Price signals also influence behaviour. For this reason, transport-related prices should reflect external costs — pollution, noise, accidents, congestion and more. Such policies would encourage travel choices that benefit society and help raise much-needed financing for urban mobility services in a fair way. Examples can be seen in congestion pricing schemes in London, Singapore and Stockholm, and progressive parking pricing in Amsterdam, Barcelona, Copenhagen and many other cities.
Regulatory strategies also will play an important role. For instance, targeted road pricing and general carbon taxes simultaneously can reduce car use, stimulate private investments in clean vehicles and fund improvements in public transport. Fuel subsidies, which are still in place in many parts of the world, frustrate the transition to low-carbon transport and should be phased out.
Much of this requires the input of national governments, but there are also key actions that can be undertaken by cities — and that already are. At the global “COP 22” climate talks in November, for instance, cities and others adopted a new framework called the Marrakech Partnership on Global Climate Action.
Among other points, this initiative is advancing 15 global sustainable transport initiatives from cities and other non-state actors — rail and public transport, urban electric transport, fuel-efficient vehicles, “green freight”, cycling, intelligent transport systems, low-carbon taxis and urban planning. If widely supported by state and non-state actors and implemented at scale, these actions can reduce the carbon footprint of an estimated half of all passenger and freight trips made by 2025.
Local governments also can play a key role in improving access to sustainable, low-carbon transport. Since 2012, there has been a substantial increase in the number of city initiatives and commitments on sustainable, low-carbon transport.
For instance, the C40 Cities Clean Bus Declaration of Intent saw signatories commit to reducing emissions and improving air quality by incorporating low- and zero-emission buses in their fleets. Other good examples include sustainable transport commitments under the (now merged) Compact of Mayors and the Covenant of Mayors, in which signatories aim to meet and exceed the European Union’s objective of reducing carbon dioxide emissions by 20 percent by 2020.
Roadmap and quick wins
To guide the transformation toward low-carbon and sustainable transport, however, we need broad consensus on a comprehensive global roadmap that links policy, investment and behaviour as well as technology in a coordinated manner. The aim of such a roadmap would be to put transport on a path to decarbonization early in the second half of this century.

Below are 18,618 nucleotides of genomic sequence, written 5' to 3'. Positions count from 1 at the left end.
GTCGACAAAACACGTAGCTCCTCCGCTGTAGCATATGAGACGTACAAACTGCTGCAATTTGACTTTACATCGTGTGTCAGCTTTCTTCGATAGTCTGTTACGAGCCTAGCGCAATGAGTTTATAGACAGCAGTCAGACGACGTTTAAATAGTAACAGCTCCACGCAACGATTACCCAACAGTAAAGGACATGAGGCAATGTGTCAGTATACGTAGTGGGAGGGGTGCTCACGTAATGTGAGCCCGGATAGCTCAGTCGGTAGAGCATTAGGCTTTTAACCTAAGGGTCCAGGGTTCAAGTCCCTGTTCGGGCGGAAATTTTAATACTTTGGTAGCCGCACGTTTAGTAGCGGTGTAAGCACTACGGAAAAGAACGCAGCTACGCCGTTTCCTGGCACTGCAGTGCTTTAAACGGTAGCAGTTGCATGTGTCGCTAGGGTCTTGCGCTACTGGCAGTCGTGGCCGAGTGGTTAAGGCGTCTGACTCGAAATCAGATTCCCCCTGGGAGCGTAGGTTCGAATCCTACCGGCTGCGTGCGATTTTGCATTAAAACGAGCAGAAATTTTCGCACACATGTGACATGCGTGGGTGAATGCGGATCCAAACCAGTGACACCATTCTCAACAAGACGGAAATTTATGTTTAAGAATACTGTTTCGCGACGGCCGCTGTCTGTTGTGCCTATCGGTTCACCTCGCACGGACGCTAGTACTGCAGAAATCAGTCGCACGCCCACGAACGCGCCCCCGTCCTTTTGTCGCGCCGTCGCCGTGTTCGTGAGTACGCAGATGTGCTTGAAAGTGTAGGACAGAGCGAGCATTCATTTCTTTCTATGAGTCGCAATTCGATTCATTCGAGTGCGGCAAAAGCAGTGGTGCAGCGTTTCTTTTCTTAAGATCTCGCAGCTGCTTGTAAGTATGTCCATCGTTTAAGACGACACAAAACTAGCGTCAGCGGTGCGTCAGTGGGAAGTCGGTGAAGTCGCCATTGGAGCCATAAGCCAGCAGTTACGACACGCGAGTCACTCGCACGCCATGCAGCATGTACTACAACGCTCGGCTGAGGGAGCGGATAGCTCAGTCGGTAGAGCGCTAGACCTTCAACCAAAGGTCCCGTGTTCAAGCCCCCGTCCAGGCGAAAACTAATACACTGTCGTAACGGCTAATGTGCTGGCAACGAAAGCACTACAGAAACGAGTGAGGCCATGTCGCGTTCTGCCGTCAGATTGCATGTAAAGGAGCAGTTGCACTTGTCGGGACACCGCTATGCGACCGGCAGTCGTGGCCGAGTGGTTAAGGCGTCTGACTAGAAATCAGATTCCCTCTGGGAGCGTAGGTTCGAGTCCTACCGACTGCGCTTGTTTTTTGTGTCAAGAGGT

Transport’s transformation will be greatly aided by implementing a series of “quick-win” actions to kick-start progress toward a longer-term shift. There is already broad consensus on the need in cities for passenger transport systems based on more walking, cycling, more-efficient public transport and shared mobility solutions to support sustainable development and climate change goals. Likewise, there is agreement on the need for appropriate pricing structures for transport. In all of these areas, “quick-win” actions can and should be deployed.
For instance, useful experience has been gained in the transformation of urban transport through local-access regulations targeting air-quality improvements and congestion reduction — for instance, low-emission zones and bus prioritization. This has been done often through a combination of local road charging, regulations restricting access for more-polluting vehicles, improvement in mass transit, promotion of pedestrian areas, and bus and cycling lanes. For instance, Boston, Paris and Seoul have replaced major roadways with more pedestrian-friendly corridors, and Cape Town is expected to have 160 km of cycling routes by the end of 2017.
To date there has been relatively less attention given to freight transport. Nonetheless, improved efficiency of logistics systems can reduce demand and help shift high-carbon road freight mechanisms to less-emitting alternatives, including rail and water transport. The dominance of the freight sector by commercial actors means that if regulations and price signals are correct, the sector will rapidly adopt new solutions.
Urban freight is a suitable application for rapidly scaling up electric and people-powered mobility, to reduce global and local emissions from “last-mile” goods delivery. For example, cargo bikes in Germany cities such as Berlin or Hamburg have been delivering express mail for many years, and a hybrid electric inland barge service in Rotterdam reduces fuel consumption by approximately 20 percent.